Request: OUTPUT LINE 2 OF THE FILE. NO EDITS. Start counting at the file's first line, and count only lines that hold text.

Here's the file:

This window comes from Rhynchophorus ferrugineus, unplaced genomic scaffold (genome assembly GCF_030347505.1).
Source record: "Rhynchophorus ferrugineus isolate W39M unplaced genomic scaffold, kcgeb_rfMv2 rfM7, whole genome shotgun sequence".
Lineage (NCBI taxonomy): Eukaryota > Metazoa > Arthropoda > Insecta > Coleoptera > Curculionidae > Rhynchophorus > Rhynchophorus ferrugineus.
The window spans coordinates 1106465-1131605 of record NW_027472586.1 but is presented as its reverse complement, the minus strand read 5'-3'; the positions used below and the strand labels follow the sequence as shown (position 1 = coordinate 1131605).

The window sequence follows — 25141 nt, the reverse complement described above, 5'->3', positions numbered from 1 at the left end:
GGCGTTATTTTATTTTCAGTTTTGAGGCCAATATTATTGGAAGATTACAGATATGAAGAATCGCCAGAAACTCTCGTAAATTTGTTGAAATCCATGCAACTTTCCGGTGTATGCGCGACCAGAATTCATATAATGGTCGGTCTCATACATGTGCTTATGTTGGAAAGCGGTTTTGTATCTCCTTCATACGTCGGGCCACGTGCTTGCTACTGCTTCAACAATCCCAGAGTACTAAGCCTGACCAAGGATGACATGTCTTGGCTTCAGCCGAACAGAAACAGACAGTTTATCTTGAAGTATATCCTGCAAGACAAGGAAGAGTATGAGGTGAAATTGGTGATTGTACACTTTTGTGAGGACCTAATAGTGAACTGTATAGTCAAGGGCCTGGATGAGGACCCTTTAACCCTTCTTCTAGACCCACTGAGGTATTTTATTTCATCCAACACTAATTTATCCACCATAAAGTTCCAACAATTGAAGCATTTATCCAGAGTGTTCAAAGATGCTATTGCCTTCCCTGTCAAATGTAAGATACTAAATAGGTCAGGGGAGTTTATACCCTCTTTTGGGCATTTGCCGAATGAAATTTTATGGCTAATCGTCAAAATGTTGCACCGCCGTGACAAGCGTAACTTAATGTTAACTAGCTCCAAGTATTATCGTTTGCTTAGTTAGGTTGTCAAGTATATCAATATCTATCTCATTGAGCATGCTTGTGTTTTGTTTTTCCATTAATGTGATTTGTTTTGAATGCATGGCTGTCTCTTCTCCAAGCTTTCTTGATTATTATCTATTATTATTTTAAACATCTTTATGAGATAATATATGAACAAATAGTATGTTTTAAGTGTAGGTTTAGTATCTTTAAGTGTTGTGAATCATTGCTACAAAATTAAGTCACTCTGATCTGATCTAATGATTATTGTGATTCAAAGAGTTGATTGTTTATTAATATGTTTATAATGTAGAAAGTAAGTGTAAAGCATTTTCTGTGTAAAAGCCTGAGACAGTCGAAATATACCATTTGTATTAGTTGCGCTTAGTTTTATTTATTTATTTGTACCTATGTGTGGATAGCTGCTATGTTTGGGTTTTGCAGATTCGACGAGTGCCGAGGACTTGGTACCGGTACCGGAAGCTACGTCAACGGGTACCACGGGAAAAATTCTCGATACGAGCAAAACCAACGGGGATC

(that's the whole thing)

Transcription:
Source record: "Rhynchophorus ferrugineus isolate W39M unplaced genomic scaffold, kcgeb_rfMv2 rfM7, whole genome shotgun sequence".